I have mixed feelings about commercial cannabis growing for recreational use, but the more I look at the overall trade the more it makes sense. Regulating cannabis reduces criminality, safeguards consumers against adulterated products and also creates jobs. And there are significant numbers of people using cannabis for medicinal reasons, where there are proven benefits. The US’s experience with Prohibition (of alcohol) shows that an outright ban doesn’t work: better to regulate, educate and normalise consumption while advising people of potential and harmful side-effects. It is surely much better to treat adults in a mature way when it comes to cannabis, as clearly shown by the Alaska Division of Public Health.

Alaska has already earned around $2 million in taxes from growers and shops. In a neat political move, Bruce told me that “cannabis taxes on the Kenai Peninsula go straight to supporting schools.” Despite the long and successful campaign to legalise cannabis in Alaska there is already a ballot measure to repeal the 2014 decision, due to be voted on by all registered voters in October 2017. There are still diehards who see cannabis use, even for medicinal purposes, as sinful and leading inevitably to harder drugs, but the evidence for this happening is weak. Maybe the loss of funding for schools – which were facing major budget cuts – will help swing the vote and maintain the hard-won status quo.

The intense regulation of cannabis in Alaska suggests that the state is itself equivocal about legalisation, though the main reason for the tight scrutiny is because the US federal government still prohibits the “use, sale and possession of all forms of cannabis”. Banks are nervous about handling money associated with the trade and all transactions are in cash. Cannabis growers cannot ask for advice from cooperative extension staff, since they are partly funded by the Federal government.

This doesn’t seem to matter, since Bruce and Judy get advice from fellow growers nearby and there is an active online community buzzing with information about all aspects of cannabis production. I admire their hard work and commitment. Bruce and Judy have taken a calculated risk in becoming cannabis growers, but so far, their hard work and diligence has paid off. They’re also bringing a little cheer to fellow Alaskans.

Thanks to
Richard and Linn especially, for making the visit possible. And to Bruce and Judy for their warm  welcome and open discussions.

Read other blogs
Ethical agriculture

The ruffled reefer

Share on FacebookTweet about this on Twitter

Lazy farming September 3rd, 2017 by

In 1970, after studying Asian history and soil science at the University of California, 22-year-old Larry Korn boarded a ship bound for Japan. After travelling a bit he began working on farms, where he learned to speak Japanese and to love farming. A couple of years later, Mr. Korn heard about “natural farming” and a book, One-Straw Revolution, by Masanobu Fukuoka. Mr. Korn travelled to Mr. Fukuoka’s small farm on the Island of Shikoku, in southern Japan, and spent the next two years working there and studying with Mr. Fukuoka.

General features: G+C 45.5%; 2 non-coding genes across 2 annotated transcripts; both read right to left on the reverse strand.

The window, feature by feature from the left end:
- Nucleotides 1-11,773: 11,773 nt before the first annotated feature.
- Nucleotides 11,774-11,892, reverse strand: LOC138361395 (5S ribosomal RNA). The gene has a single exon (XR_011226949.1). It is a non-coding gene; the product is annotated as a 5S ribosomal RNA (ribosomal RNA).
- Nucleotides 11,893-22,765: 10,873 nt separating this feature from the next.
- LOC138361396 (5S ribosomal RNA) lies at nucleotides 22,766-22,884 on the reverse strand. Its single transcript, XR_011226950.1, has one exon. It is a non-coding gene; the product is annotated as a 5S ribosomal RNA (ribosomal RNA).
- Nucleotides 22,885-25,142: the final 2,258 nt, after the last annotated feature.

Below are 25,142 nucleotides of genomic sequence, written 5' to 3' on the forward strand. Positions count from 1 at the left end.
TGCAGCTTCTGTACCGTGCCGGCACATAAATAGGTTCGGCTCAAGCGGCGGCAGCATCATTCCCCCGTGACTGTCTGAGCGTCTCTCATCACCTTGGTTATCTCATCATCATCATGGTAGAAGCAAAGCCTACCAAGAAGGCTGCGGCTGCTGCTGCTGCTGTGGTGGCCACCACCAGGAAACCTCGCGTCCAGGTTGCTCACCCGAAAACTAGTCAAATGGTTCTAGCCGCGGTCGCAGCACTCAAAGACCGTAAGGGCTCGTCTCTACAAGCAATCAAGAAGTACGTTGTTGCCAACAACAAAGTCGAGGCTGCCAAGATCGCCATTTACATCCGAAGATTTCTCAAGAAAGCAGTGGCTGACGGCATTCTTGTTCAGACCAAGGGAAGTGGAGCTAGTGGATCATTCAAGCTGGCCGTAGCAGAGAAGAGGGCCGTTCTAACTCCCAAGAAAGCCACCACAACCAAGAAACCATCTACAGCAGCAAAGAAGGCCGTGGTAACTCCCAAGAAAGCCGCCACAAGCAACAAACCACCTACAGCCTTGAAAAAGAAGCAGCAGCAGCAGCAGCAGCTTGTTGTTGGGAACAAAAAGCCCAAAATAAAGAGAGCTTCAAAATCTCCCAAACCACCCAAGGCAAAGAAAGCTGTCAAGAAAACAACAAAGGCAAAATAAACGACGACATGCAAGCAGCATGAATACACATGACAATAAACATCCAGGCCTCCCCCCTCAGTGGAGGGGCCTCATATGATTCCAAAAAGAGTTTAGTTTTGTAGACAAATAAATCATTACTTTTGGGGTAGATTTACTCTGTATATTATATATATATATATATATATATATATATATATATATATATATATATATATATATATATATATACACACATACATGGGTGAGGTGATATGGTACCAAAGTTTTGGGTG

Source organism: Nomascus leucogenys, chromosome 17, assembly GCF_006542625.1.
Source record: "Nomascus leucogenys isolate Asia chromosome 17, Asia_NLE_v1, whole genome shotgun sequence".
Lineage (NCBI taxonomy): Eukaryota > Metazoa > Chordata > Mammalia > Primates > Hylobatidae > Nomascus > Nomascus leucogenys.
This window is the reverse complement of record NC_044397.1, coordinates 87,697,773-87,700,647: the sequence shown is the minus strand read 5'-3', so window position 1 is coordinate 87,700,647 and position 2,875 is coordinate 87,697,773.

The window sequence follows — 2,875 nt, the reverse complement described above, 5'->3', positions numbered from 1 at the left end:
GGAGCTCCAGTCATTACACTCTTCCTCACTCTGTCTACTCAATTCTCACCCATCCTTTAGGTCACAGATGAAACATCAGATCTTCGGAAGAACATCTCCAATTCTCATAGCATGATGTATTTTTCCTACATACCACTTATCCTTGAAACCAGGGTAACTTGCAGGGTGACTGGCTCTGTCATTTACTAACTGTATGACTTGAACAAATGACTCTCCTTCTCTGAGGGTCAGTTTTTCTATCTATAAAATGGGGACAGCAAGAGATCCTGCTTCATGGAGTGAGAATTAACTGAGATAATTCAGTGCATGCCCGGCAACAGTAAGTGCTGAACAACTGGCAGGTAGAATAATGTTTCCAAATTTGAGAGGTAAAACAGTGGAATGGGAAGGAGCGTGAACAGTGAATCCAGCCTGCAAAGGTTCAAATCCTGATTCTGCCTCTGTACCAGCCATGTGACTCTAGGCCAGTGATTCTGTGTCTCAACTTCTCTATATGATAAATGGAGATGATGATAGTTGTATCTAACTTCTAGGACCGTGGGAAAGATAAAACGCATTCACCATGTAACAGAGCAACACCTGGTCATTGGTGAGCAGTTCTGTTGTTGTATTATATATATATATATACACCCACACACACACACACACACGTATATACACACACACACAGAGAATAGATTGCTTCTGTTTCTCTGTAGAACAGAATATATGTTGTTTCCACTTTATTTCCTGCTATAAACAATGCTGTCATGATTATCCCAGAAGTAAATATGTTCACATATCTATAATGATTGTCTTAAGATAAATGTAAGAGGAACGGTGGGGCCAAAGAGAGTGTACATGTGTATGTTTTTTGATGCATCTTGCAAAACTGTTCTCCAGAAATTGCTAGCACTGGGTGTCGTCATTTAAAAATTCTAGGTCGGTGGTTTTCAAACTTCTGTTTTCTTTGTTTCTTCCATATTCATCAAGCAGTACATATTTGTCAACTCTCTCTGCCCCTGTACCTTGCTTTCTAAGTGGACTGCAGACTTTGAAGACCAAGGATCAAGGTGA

Masanobu Fukuoka (1913-2008) was trained as a plant pathologist. He was the son of a village landlord who lost most of his farm during land reform after World War II. After working as a government customs inspector for a few years, Mr. Fukuoka decided to try to live a more natural life, and he returned to what was left of his family farm, just an acre and a quarter (5000 square meters) of rice fields. He was later able to buy 13 acres (5.2 hectares) of orange orchard.

Mr. Fukuoka began to question traditional Japanese agriculture, as practiced from about 1600 up to the late 1940s. Was it really necessary to weed, plow, fertilize and flood rice fields? Mr. Fukuoka experimented to see which of these practices could be skipped and eventually concluded that he could eliminate them all.

Instead, in the fall before harvesting the rice Mr. Fukuoka would broadcast rye seed in one rice field and barley seed into another field of standing rice. He always kept white clover growing in these fields, to fix nitrogen and suppress weeds. The rye and barley seeds would fall between the growing rice plants, among the clover and the weeds. When he harvested the rice, the rye and the barley plants would still be small, but would start to grow faster without the shade of the rice. After threshing the rice he would spread the straw back in the field as mulch, to keep the weeds down. The rye and barley would grow all winter, and a couple of weeks before harvesting them, Mr. Fukuoka would broadcast rice in the rye and barley, and after harvesting the rye and barley, the young rice plants would start to grow more vigorously. He harvested all his grain by hand, with sickles, with the help of family and students.